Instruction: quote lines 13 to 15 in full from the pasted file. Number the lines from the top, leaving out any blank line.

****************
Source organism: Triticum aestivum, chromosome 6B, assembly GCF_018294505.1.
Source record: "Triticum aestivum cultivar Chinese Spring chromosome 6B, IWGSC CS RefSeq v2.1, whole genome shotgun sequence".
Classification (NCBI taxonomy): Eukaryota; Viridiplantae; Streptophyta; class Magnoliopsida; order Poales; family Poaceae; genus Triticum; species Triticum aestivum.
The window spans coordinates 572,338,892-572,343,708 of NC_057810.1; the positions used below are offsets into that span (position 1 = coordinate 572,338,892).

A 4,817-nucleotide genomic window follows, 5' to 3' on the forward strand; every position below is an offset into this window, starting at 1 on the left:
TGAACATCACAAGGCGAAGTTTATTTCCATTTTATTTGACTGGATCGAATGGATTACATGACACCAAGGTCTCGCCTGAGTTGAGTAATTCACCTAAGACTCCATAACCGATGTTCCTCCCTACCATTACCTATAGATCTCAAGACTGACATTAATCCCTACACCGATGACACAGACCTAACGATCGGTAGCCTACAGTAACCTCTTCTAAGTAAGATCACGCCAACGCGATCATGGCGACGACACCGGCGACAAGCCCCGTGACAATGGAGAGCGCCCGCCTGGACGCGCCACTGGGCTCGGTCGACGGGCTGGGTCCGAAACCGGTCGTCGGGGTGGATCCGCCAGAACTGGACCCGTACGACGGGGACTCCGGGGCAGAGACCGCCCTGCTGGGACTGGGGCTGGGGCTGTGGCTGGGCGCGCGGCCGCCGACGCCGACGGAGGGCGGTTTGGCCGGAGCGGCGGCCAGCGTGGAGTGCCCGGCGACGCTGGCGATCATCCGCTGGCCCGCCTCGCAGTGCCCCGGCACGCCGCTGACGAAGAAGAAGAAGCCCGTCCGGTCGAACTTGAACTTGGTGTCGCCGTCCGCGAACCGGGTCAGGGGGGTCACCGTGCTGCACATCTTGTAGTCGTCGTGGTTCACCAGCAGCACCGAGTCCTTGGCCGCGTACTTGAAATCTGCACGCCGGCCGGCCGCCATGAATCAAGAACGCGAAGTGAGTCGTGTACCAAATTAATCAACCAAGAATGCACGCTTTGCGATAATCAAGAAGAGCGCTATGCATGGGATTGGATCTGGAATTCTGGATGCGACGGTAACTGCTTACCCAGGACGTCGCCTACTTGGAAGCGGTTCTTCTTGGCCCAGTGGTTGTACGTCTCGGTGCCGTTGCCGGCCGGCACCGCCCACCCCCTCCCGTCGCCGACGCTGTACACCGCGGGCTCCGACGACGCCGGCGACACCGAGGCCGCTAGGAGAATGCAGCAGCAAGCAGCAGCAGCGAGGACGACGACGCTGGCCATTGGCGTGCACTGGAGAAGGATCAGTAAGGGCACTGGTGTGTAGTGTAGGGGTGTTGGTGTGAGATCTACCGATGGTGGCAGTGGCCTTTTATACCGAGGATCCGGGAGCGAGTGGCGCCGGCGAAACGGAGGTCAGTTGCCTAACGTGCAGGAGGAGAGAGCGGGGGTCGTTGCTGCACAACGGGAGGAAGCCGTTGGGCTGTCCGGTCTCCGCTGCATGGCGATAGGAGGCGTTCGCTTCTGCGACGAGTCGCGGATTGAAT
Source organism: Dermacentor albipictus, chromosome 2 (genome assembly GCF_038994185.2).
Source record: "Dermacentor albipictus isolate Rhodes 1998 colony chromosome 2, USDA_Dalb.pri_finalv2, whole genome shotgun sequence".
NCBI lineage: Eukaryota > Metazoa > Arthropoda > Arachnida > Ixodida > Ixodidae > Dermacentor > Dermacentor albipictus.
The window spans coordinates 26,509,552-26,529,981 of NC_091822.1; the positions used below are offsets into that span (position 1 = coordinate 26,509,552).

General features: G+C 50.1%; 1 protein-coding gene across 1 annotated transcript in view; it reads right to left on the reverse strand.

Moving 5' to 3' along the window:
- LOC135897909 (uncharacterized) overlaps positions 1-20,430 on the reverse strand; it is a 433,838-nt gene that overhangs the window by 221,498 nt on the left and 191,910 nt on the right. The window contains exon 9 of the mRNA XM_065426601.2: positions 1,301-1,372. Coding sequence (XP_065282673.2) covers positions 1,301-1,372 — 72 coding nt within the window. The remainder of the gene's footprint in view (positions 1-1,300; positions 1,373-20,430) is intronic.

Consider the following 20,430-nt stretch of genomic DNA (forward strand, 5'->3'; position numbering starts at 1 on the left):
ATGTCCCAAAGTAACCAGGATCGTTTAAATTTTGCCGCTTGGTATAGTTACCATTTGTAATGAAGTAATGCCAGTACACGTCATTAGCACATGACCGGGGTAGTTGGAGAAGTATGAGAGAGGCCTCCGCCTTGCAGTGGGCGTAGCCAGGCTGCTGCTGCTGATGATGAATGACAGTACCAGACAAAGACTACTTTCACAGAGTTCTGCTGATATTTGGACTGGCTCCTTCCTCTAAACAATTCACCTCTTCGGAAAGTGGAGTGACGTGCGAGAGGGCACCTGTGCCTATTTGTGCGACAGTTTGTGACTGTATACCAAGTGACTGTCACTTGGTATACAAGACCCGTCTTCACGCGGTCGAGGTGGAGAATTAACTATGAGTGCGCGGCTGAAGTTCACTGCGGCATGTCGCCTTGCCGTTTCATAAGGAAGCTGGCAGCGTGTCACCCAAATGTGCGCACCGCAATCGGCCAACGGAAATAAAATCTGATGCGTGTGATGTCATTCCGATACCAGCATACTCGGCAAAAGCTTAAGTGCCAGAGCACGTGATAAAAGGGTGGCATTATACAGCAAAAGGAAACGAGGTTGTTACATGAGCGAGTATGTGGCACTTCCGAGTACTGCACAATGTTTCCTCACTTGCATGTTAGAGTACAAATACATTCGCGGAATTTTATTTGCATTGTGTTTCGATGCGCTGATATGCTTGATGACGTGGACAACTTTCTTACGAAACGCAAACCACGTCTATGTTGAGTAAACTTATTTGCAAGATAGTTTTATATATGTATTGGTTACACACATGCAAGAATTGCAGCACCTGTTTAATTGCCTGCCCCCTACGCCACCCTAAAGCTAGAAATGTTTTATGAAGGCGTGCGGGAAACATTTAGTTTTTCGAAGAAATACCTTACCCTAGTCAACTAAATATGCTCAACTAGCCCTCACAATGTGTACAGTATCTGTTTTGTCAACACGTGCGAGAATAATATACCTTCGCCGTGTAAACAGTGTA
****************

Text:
- LOC135897909 (uncharacterized) overlaps positions 1-20,430 on the reverse strand; it is a 433,838-nt gene that overhangs the window by 221,498 nt on the left and 191,910 nt on the right. The window contains exon 9 of the mRNA XM_065426601.2: positions 1,301-1,372. Coding sequence (XP_065282673.2) covers positions 1,301-1,372 — 72 coding nt within the window. The remainder of the gene's footprint in view (positions 1-1,300; positions 1,373-20,430) is intronic.

Consider the following 20,430-nt stretch of genomic DNA (forward strand, 5'->3'; position numbering starts at 1 on the left):
ATGTCCCAAAGTAACCAGGATCGTTTAAATTTTGCCGCTTGGTATAGTTACCATTTGTAATGAAGTAATGCCAGTACACGTCATTAGCACATGACCGGGGTAGTTGGAGAAGTATGAGAGAGGCCTCCGCCTTGCAGTGGGCGTAGCCAGGCTGCTGCTGCTGATGATGAATGACAGTACCAGACAAAGACTACTTTCACAGAGTTCTGCTGATATTTGGACTGGCTCCTTCCTCTAAACAATTCACCTCTTCGGAAAGTGGAGTGACGTGCGAGAGGGCACCTGTGCCTATTTGTGCGACAGTTTGTGACTGTATACCAAGTGACTGTCACTTGGTATACAAGACCCGTCTTCACGCGGTCGAGGTGGAGAATTAACTATGAGTGCGCGGCTGAAGTTCACTGCGGCATGTCGCCTTGCCGTTTCATAAGGAAGCTGGCAGCGTGTCACCCAAATGTGCGCACCGCAATCGGCCAACGGAAATAAAATCTGATGCGTGTGATGTCATTCCGATACCAGCATACTCGGCAAAAGCTTAAGTGCCAGAGCACGTGATAAAAGGGTGGCATTATACAGCAAAAGGAAACGAGGTTGTTACATGAGCGAGTATGTGGCACTTCCGAGTACTGCACAATGTTTCCTCACTTGCATGTTAGAGTACAAATACATTCGCGGAATTTTATTTGCATTGTGTTTCGATGCGCTGATATGCTTGATGACGTGGACAACTTTCTTACGAAACGCAAACCACGTCTATGTTGAGTAAACTTATTTGCAAGATAGTTTTATATATGTATTGGTTACACACATGCAAGAATTGCAGCACCTGTTTAATTGCCTGCCCCCTACGCCACCCTAAAGCTAGAAATGTTTTATGAAGGCGTGCGGGAAACATTTAGTTTTTCGAAGAAATACCTTACCCTAGTCAACTAAATATGCTCAACTAGCCCTCACAATGTGTACAGTATCTGTTTTGTCAACACGTGCGAGAATAATATACCTTCGCCGTGTAAACAGTGTA